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South of the

South of the


Want to save money and still enjoy a nice lifestyle in retirement? Join the hundreds of other gay retirees relocating to Mexico and other countries where the dollar still goes far.

What if you could retire today? Sure, your investments haven't reached their target value yet, but what if you could live large on a smaller nest egg than you originally thought--as much as 30% less? And what if you could still afford a regular gardener and housekeeper -- not to mention a weekly massage?

There has to be a catch, right? And there is: You'd need to move south -- south of the border, that is, to Latin America, where many retirees are going these days to stretch their dollars. And gay people are part of the trend too. Joe recently traveled to one such gay retirement destination --Ajijic, Mexico, near Guadalajara -- with his partner, Carlos, to see firsthand what moving there might be like.

Situated on Lake Chapala, a 60-mile-long lake that's attracted many American retirees in recent years, Ajijic (pronounced ah-HEE-heek) was once an artists' colony, and its narrow cobblestone streets and colorful facades offer plenty of charm.

Joe and Carlos flew into Guadalajara, rented a car, and made the short 45-minute drive to the town. Upon arriving, they met up with Damyn Young, 47, a gay Canadian who works as a local real estate agent targeting the gay market. Young landed in Mexico four years ago after traveling the world, and he met his American-born partner in Ajijic. He estimated that over 150 gay and lesbian couples are living in Ajijic now and that over 70% of his new clients are gay -- with both numbers growing yearly.

Although home prices run the gamut, bargains are plentiful. One recent sale was a brand-new lake-view home with two bedrooms and two baths in a gated community with an exposed brick ceiling, granite countertops, and stainless-steel appliances. The cost? A relatively cheap $188,000.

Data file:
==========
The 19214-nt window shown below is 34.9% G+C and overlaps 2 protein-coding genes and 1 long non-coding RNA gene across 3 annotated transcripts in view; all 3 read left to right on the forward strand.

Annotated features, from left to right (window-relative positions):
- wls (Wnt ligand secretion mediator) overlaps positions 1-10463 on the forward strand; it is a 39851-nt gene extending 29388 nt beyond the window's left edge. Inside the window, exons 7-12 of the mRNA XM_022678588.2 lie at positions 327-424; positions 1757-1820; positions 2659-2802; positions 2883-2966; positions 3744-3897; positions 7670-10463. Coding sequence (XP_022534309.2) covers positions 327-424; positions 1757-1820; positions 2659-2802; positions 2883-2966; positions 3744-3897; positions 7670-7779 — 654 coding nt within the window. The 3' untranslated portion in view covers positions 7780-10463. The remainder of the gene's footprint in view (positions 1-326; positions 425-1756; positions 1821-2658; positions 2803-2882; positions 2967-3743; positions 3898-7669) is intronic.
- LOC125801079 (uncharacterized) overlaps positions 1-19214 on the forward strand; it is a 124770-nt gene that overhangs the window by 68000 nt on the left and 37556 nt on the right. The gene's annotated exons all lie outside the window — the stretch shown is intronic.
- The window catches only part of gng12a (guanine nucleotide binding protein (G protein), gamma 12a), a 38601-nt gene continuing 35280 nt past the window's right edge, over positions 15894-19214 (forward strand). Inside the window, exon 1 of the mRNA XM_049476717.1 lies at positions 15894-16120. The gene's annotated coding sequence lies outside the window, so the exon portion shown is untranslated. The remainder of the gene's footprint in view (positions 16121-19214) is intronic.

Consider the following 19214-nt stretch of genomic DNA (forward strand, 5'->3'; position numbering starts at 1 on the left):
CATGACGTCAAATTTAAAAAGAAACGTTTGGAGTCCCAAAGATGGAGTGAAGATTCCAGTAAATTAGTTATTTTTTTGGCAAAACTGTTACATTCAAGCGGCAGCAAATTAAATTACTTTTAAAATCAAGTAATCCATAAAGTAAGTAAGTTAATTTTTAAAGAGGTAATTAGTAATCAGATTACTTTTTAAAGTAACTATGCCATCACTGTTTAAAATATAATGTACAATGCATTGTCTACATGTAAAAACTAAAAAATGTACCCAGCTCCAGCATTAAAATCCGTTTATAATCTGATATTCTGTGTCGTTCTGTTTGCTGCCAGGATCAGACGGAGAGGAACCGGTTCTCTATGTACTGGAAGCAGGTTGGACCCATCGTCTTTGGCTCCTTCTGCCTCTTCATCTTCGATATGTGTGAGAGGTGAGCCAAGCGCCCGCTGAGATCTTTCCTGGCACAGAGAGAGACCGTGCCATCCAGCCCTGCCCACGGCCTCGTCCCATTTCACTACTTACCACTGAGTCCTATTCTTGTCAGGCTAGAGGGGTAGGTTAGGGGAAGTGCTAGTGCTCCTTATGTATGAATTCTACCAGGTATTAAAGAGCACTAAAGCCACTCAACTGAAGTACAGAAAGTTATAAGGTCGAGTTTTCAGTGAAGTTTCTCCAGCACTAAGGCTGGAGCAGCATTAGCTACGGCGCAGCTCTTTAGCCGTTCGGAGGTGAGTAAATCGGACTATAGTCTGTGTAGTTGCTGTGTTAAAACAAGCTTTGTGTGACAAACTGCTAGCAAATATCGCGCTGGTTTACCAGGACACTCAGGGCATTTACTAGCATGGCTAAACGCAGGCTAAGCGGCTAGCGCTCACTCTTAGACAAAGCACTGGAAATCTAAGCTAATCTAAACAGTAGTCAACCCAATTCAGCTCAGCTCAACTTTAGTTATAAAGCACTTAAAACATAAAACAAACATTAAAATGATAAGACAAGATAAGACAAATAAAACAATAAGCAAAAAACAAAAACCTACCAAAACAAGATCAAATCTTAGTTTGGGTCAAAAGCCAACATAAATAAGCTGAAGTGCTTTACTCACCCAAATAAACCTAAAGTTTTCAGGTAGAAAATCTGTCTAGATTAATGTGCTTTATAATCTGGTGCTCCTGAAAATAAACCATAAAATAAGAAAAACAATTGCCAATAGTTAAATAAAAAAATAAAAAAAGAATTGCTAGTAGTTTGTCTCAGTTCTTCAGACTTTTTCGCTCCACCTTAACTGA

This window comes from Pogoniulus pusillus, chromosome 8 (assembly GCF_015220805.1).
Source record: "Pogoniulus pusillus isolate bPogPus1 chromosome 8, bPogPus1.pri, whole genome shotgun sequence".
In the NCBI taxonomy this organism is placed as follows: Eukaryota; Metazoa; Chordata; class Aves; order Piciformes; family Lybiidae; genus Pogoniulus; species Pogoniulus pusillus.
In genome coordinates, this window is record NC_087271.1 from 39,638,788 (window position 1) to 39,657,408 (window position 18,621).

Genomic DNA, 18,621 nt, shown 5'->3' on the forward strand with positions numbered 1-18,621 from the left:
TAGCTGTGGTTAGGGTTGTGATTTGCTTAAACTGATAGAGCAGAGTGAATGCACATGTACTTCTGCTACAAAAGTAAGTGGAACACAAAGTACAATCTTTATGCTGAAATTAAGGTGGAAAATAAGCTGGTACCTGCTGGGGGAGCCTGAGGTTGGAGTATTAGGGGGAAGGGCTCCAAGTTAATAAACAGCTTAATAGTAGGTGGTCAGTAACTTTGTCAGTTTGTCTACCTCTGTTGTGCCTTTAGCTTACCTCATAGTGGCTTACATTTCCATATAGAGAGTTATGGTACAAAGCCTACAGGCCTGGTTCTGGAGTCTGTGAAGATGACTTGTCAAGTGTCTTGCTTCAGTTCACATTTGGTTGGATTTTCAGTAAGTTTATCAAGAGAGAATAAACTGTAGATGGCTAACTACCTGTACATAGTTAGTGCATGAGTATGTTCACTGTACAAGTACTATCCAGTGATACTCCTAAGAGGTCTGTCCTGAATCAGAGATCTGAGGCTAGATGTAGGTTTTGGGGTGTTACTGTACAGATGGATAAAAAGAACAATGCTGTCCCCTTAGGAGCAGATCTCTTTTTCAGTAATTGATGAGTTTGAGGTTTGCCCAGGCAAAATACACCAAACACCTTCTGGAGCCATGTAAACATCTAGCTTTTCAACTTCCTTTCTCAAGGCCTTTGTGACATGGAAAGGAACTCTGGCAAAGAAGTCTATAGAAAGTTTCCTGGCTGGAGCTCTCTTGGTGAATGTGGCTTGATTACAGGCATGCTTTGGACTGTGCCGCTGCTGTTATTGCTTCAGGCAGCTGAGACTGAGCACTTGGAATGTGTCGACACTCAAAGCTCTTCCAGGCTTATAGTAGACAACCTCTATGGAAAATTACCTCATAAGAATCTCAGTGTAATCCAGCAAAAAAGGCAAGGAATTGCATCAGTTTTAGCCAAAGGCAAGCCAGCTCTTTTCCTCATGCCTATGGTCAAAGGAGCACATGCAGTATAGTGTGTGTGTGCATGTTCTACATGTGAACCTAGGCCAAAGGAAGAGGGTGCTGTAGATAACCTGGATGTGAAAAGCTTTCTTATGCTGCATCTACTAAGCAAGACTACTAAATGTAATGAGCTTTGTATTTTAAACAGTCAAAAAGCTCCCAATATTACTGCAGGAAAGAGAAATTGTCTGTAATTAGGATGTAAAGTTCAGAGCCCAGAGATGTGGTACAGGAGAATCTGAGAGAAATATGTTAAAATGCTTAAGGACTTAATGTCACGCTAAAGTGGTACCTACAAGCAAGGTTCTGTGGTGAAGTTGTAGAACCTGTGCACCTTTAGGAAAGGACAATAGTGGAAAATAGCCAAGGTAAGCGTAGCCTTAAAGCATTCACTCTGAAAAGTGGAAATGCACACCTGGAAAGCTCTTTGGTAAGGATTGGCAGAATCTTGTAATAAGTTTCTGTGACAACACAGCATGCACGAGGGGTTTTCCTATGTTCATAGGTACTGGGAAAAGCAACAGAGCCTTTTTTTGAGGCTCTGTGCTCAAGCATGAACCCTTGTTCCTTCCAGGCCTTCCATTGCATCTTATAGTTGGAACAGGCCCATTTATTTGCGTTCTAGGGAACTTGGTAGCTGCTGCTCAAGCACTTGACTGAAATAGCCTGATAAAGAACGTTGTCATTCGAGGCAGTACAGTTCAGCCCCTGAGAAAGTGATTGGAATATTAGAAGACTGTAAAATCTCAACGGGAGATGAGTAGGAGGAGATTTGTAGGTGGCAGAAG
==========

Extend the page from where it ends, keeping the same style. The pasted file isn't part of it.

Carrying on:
As for cost of living, Young said that a person could live a comfortable life on only $25,000 per year after taxes. According to him, a housekeeper or gardener costs $2.50 per hour. And Joe could not have been happier with his one-hour massage for a mere $20, given by two trained masseuses working simultaneously. Dining is incredibly inexpensive by American standards too. Dinner at an upscale Argentine steakhouse, for example, with appetizers, salads, filet mignon cooked to perfection, and four bottles of wine, cost just $24 a person, including gratuity.

One couple Joe and Carlos visited with, Jim Lloyd, 69, an American, and his Canadian-born partner of 35 years, Robin Lawrason, 66, have lived in Ajijic for nearly a decade. Perhaps because of the village's free-spirit tradition, they say, there is a go-along, get-along attitude in the town, with sexuality hardly a problem. "Our lives are so much more integrated with our straight friends' than they ever were in the United States," Lawrason said. "Even with the local Mexicans, there have never really been any issues."

Thanks to high-speed Internet access and flat-rate international long-distance calling plans, staying in touch with friends and family back home is easy too. And for certain conveniences -- or brand names -- you may not find in Ajijic, there's always Guadalajara, with its Apple and Nike stores and other amenities.

Of course, living in Latin America presents some challenges (see sidebar), but if you're tired of the rat race, are up for a bit of adventure, or just want to save some money, you might want to consider making a run for the border.

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